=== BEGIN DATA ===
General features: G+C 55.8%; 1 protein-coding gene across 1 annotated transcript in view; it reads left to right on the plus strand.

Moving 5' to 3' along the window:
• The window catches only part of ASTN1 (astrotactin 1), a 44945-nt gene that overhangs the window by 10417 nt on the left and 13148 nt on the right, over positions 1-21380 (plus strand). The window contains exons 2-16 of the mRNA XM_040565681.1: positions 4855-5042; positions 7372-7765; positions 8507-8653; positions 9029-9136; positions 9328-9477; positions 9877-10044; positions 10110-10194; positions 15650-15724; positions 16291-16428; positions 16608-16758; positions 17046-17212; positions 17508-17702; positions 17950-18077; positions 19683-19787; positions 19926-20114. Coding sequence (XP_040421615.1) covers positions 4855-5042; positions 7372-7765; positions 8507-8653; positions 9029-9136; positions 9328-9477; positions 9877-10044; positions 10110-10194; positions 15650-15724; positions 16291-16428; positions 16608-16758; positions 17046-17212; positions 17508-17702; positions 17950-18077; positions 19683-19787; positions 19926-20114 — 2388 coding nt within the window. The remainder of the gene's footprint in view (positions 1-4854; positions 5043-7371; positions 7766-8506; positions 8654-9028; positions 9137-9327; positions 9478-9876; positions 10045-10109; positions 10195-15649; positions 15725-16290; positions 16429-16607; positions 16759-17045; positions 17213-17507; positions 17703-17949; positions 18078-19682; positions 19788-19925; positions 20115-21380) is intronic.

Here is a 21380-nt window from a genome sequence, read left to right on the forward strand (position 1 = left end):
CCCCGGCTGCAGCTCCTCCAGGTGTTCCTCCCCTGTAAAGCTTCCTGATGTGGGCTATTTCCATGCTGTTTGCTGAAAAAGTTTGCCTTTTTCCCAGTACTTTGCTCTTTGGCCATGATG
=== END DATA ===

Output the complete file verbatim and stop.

General features: G+C 55.8%; 1 protein-coding gene across 1 annotated transcript in view; it reads left to right on the plus strand.

Moving 5' to 3' along the window:
• The window catches only part of ASTN1 (astrotactin 1), a 44945-nt gene that overhangs the window by 10417 nt on the left and 13148 nt on the right, over positions 1-21380 (plus strand). The window contains exons 2-16 of the mRNA XM_040565681.1: positions 4855-5042; positions 7372-7765; positions 8507-8653; positions 9029-9136; positions 9328-9477; positions 9877-10044; positions 10110-10194; positions 15650-15724; positions 16291-16428; positions 16608-16758; positions 17046-17212; positions 17508-17702; positions 17950-18077; positions 19683-19787; positions 19926-20114. Coding sequence (XP_040421615.1) covers positions 4855-5042; positions 7372-7765; positions 8507-8653; positions 9029-9136; positions 9328-9477; positions 9877-10044; positions 10110-10194; positions 15650-15724; positions 16291-16428; positions 16608-16758; positions 17046-17212; positions 17508-17702; positions 17950-18077; positions 19683-19787; positions 19926-20114 — 2388 coding nt within the window. The remainder of the gene's footprint in view (positions 1-4854; positions 5043-7371; positions 7766-8506; positions 8654-9028; positions 9137-9327; positions 9478-9876; positions 10045-10109; positions 10195-15649; positions 15725-16290; positions 16429-16607; positions 16759-17045; positions 17213-17507; positions 17703-17949; positions 18078-19682; positions 19788-19925; positions 20115-21380) is intronic.

Here is a 21380-nt window from a genome sequence, read left to right on the forward strand (position 1 = left end):
CCCCGGCTGCAGCTCCTCCAGGTGTTCCTCCCCTGTAAAGCTTCCTGATGTGGGCTATTTCCATGCTGTTTGCTGAAAAAGTTTGCCTTTTTCCCAGTACTTTGCTCTTTGGCCATGATG